Many of the Lower Merion district high school parents who met last night to figure out how to respond to a lawsuit over alleged laptop spying agreed they want a say in the process.

About 150 people gathered at Narberth Borough Hall to discuss whether they could and should join together to influence the litigation and oppose its becoming a class action.

Bryn Mawr resident Michael Boni, a group founder and a lawyer, said that unless a way was found to resolve the laptop lawsuit without lengthy legal proceedings, the cost to the district could run "into the millions."

Boni and three other district parents - Larry Silver, Tom Grady and Bob Wegbreit - formed a group called lmsdparents.org to figure out ways to avoid having the suit filed last month by Harriton High School sophomore Blake Robbins and his parents become a drawn-out and costly class action. Hundreds more have signed their online petition.

Silver said he wanted the meeting to answer three questions: Did the parents want the Robbins family representing them? How could a "gag order" agreement that district officials and school board members would not talk about the case without consulting the Robbinses and their lawyer be lifted? And how could parents get all the facts about what actually happened with laptops and Web cams?

Boni said that the best way "to get us a place at the table" was for a group of parents to ask the federal judge handling the case to let them intervene.

Many parents were receptive. Steven Ludwig, father of a ninth grader, said most parents agree it was "not a good idea to sue first and ask questions later. . . . There are many parents who don't stand with the family that has chosen to sue."

Justin McCarthy said that parents "have a huge interest here. We want to intervene to protect ourselves. . . . I want parents to have a voice."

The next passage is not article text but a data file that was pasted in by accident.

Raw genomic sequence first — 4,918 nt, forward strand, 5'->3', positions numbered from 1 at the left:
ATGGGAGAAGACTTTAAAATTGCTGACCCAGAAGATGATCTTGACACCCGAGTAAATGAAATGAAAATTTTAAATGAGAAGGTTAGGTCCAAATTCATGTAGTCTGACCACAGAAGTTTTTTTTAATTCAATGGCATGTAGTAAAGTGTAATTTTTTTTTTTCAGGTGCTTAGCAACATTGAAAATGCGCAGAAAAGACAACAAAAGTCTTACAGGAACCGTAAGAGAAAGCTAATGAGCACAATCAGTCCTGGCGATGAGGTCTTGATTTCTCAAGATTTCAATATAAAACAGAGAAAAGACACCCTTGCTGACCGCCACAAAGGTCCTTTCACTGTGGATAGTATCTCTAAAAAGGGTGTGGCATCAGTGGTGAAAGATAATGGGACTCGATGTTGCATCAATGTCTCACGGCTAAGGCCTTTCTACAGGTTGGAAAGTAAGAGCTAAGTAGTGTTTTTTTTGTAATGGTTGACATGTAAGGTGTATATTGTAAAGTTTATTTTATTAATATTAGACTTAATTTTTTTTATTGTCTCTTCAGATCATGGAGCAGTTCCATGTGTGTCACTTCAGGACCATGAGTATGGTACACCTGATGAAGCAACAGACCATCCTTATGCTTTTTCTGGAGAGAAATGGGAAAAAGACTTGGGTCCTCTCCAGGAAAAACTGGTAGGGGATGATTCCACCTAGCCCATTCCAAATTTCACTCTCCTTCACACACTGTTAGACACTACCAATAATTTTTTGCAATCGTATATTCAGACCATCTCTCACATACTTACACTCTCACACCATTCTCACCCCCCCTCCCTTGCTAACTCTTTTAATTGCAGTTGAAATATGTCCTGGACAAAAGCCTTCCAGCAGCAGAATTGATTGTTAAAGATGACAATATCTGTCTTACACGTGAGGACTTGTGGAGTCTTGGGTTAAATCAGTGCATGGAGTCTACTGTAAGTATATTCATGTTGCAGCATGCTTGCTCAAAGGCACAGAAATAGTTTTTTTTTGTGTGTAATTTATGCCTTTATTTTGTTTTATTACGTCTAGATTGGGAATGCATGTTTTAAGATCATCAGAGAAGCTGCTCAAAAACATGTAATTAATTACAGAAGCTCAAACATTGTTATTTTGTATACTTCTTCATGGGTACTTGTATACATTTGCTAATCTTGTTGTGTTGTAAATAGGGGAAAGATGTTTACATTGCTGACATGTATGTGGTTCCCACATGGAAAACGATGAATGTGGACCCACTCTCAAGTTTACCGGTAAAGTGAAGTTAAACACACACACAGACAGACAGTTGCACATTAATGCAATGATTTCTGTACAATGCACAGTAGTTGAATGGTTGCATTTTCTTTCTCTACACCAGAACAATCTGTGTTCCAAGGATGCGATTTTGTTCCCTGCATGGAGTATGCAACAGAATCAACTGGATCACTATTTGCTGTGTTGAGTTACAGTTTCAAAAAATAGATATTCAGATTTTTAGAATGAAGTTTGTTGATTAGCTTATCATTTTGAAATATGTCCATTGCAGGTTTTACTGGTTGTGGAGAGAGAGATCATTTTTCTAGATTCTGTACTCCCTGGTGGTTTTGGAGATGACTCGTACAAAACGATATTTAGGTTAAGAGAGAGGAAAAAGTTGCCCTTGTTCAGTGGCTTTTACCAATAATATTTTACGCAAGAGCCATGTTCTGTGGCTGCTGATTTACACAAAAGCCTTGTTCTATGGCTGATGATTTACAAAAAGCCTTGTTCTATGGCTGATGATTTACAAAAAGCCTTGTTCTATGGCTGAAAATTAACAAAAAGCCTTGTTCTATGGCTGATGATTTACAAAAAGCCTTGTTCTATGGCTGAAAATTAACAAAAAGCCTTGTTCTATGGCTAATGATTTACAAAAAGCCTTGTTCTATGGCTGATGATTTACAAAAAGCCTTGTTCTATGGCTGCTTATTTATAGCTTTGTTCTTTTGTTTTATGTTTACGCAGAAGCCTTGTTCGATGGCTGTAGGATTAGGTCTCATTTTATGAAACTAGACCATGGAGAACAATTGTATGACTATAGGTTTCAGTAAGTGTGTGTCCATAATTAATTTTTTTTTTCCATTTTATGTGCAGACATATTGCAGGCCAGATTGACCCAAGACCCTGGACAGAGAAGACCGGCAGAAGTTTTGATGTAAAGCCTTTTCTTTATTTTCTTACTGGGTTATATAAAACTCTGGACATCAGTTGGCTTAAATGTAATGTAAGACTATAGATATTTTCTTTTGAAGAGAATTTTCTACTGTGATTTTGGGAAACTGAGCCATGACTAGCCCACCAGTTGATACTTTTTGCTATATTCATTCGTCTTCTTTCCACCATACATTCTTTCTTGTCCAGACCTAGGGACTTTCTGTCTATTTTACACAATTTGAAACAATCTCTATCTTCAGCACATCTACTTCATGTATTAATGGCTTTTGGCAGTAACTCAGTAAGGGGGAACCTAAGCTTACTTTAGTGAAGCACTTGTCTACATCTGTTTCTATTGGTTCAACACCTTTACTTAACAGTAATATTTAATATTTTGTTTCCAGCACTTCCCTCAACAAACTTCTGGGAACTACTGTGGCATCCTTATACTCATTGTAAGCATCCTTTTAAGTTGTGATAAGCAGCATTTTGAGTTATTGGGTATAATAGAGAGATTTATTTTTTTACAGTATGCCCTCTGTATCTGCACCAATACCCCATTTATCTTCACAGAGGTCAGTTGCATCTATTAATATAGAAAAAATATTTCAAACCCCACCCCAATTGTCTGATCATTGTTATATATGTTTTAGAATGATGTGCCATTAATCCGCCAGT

The Robbins family, in a statement e-mailed by attorney Mark S. Haltzman before the meeting, said they welcomed the parents' involvement but were disappointed that Haltzman was not asked to address the meeting.

Wegbreit responded: "If he wants to host a meeting of his own, that would be fine."

Haltzman added that he has "a continued willingness to discuss the issues raised at the meeting . . . with the goal of quickly determining the extent to which the students' privacy rights were violated so that the litigation can be promptly concluded."

The lawsuit says that Blake Robbins was confronted in November by a high school assistant principal with a picture taken of him at home by his school-issued laptop's Web cam that she said showed "improper behavior." It contends that the district could remotely activate Web cams to spy on users.

The district says Web cams were used only to recover stolen or missing computers and took only still pictures of what was in front of the Web cam and an image of the laptop's screen.

The suit seeks certification as a class action, which has not yet been granted by a judge, who must decide if there are common facts or legal questions shared by the people in the potential class, the district high school students and their parents. Also, the Robbins family's claims must be typical of class members, and it must be showed that they and their lawyers will "fairly and adequately protect the interests of the class."

Boni said it must also be showed that a class action is the best way to resolve the dispute. "We will argue that there are other ways to go," he said.